Hamilton city councillor Lloyd Ferguson apologized Thursday morning for shoving journalist Joey Coleman after a tense council meeting Wednesday night.
Coleman explained the incident in this blog post on his website. He says it happened around 10:45 p.m., when he was following the city’s corporate communications manager to a press conference about the city’s new lease deal with the Ticats.
Ward 9 Coun. Brad Clark stopped the manager for a conversation, and Coleman says he was standing about three metres away, holding his camera.
Then from behind him, Coleman says, the “visibly agitated” Ferguson walked in front of him, saying he needed to talk to either the manager or Coun. Clark.
“Immediately, Ferguson looked at me and aggressively told me to get away from the area. Before I had a chance to move, Ferguson turned around, strongly clenched my upper right arm and shoved me with force,” Coleman wrote on his website.
“He did not let go of his grip, continuing to clench me and strengthening his grip as he very angrily stated with a threatening tone that I wasn’t welcome to stand where I had been, stating further that he didn’t want me eavesdropping upon his conversation, looking at my camera.”
'We know that we have a poisonous atmosphere here at city hall. It's been brought it up before in council.' - Joey Coleman, journalist
Coleman says his camera was turned off, and he was just carrying it to the scheduled press conference. The two had a “heated” exchange before Clark intervened.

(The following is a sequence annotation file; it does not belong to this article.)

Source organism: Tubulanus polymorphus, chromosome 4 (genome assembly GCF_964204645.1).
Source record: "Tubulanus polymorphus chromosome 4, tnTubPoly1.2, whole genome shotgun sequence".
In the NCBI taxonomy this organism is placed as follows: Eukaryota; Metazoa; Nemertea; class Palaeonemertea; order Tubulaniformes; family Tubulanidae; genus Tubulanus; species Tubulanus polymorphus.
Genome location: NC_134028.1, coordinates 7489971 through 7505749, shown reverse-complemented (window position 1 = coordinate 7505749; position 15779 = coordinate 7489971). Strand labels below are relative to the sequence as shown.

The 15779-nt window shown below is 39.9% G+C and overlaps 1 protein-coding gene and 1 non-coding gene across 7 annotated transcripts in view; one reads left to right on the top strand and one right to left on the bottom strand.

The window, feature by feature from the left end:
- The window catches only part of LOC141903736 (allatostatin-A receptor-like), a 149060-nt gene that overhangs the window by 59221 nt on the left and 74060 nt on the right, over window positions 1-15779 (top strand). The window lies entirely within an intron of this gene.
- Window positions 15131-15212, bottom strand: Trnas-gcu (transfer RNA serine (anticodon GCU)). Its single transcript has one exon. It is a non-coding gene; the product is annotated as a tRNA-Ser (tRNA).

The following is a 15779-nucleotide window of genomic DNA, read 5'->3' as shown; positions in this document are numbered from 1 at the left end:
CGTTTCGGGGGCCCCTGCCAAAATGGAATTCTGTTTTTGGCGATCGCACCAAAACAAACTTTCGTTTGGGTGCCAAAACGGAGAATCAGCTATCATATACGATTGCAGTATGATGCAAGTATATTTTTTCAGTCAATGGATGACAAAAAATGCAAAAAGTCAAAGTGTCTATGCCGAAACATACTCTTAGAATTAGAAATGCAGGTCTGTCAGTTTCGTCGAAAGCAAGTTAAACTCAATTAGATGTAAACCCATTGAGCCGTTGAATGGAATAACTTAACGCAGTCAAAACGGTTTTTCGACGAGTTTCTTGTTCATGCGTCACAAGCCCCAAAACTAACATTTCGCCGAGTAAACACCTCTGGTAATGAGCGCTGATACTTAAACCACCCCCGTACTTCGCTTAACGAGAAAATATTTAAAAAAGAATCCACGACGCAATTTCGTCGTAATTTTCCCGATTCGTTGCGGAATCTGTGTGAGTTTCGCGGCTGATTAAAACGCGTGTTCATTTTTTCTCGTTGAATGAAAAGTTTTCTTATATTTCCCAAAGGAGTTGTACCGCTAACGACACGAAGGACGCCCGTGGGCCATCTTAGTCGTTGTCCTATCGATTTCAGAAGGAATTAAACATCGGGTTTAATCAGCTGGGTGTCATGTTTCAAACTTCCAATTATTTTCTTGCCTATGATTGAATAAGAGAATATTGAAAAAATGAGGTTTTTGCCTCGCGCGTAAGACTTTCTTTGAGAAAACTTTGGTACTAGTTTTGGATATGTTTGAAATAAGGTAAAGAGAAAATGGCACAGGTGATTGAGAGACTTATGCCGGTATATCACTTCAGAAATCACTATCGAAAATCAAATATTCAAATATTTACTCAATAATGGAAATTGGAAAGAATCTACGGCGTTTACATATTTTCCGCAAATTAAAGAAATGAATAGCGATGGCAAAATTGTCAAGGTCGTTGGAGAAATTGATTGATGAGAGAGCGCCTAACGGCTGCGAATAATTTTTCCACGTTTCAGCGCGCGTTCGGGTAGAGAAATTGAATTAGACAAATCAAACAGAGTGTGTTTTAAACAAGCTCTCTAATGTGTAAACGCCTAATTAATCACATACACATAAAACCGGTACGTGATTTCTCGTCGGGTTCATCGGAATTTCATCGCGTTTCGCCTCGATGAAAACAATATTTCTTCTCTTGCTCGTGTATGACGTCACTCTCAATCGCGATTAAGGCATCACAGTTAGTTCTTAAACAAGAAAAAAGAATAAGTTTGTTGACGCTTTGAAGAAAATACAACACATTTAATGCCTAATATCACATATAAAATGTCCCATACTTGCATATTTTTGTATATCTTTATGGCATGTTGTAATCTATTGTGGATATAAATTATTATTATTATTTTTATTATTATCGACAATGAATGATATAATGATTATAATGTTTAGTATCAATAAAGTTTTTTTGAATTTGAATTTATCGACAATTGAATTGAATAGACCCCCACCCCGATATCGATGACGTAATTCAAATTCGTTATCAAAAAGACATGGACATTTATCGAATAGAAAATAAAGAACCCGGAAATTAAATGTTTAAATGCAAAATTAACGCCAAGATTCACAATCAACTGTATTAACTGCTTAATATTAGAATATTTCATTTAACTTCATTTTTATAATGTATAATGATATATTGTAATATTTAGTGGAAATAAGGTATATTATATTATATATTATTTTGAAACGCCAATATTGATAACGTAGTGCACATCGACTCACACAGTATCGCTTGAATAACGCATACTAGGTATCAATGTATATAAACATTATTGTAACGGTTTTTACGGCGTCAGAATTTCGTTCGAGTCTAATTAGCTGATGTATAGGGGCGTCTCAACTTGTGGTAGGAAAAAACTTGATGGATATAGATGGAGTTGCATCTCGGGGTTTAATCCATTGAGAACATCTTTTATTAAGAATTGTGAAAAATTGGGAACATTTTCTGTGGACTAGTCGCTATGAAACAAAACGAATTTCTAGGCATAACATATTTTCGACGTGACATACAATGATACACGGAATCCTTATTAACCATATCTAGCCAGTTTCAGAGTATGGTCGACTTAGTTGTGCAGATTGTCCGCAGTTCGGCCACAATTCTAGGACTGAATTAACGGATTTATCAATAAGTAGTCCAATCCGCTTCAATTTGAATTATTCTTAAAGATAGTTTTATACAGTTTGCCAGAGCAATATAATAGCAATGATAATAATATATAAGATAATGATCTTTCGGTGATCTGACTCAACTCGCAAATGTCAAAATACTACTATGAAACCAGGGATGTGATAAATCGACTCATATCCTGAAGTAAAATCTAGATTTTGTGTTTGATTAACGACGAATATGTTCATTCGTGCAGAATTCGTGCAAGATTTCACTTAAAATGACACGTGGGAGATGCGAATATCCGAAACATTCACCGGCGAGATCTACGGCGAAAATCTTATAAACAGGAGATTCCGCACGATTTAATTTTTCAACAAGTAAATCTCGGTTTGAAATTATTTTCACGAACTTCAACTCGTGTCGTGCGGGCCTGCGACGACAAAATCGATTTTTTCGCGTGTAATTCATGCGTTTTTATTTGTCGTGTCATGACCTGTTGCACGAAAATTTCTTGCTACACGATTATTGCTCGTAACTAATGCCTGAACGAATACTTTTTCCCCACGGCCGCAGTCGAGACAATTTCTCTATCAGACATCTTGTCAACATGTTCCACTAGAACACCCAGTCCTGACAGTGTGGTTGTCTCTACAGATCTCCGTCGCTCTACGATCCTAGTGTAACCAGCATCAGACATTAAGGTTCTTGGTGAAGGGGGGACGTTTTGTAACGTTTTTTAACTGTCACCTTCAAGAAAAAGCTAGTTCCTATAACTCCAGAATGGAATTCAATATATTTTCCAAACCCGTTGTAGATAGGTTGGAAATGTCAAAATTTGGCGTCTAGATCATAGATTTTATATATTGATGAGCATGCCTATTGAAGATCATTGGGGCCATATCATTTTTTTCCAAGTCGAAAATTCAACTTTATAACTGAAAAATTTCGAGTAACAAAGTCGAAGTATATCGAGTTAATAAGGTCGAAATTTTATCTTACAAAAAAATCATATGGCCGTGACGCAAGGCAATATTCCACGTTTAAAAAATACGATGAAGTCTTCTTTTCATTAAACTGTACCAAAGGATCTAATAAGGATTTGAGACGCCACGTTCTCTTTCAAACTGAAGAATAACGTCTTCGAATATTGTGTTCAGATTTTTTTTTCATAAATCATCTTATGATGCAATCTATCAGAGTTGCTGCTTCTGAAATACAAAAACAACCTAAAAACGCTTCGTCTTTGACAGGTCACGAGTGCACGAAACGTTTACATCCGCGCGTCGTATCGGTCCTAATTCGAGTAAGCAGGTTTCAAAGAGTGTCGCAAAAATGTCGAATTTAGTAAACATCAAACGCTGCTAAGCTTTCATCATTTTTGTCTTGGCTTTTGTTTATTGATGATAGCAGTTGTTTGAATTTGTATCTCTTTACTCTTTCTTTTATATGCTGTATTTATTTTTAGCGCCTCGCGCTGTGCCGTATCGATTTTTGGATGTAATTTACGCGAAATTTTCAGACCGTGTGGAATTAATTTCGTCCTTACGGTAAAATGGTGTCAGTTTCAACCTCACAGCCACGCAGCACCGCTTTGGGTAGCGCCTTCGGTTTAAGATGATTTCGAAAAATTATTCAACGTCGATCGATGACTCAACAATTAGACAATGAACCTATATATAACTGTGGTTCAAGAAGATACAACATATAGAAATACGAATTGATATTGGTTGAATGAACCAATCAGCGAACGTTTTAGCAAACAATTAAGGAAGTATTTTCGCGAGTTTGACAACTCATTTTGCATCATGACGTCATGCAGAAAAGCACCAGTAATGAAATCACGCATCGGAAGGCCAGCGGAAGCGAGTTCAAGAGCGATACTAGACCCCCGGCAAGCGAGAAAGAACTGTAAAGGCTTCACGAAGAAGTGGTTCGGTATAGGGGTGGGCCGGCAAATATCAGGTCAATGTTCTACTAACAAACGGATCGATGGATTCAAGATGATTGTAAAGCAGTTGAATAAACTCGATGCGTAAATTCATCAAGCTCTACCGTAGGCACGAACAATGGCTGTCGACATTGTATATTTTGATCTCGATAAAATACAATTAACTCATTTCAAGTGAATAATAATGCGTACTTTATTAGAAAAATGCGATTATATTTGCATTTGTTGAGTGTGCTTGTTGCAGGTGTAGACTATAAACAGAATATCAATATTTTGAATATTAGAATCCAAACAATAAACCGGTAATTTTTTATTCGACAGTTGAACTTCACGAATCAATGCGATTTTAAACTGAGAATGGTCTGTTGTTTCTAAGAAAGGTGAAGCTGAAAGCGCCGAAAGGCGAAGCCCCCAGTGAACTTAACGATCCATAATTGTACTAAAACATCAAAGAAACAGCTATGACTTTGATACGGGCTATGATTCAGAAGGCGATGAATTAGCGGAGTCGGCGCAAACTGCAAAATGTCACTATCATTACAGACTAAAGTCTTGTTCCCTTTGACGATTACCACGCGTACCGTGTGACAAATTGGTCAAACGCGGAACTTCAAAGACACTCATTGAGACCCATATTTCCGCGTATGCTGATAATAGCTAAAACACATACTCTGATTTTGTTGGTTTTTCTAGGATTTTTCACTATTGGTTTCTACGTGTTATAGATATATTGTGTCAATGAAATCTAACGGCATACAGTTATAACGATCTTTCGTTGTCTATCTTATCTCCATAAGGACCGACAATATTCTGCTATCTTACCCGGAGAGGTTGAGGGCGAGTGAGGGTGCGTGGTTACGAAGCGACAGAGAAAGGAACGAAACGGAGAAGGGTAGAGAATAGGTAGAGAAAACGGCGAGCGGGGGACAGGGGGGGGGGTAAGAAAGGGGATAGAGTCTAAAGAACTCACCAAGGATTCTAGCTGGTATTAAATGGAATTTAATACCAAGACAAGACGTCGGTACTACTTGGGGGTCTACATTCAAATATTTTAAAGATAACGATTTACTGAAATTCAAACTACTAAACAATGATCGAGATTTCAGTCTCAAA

Thursday morning, Ferguson apologized at city hall.
"Following a very heated council debate as all of you know, I left council to speak with staff and a fellow councillor on a confidential matter,” Ferguson said. “Mr. Coleman was standing behind us. I asked Mr. Coleman to step back. I tried to move Mr. Coleman out of the way.
“It was unacceptable and I apologize to Mr. Coleman, members of council and the public for my actions."
Coleman says he accepts the apology and considers the matter closed. "He's shown himself to be a person of integrity and honour and we all make mistakes,” he said. “I know I'm going to make mistakes in the future.”
The incident speaks to a “culture problem” at Hamilton City Hall, Coleman says. “We know that we have a poisonous atmosphere here at city hall. It's been brought it up before in council,” he said.
“We've had these matters occur before in council and I think that we as a city need to have a discussion about how we do our civic politics that it can get that tense, that a person can get that agitated by what's happening at city hall that an incident like this occurs out of frustration."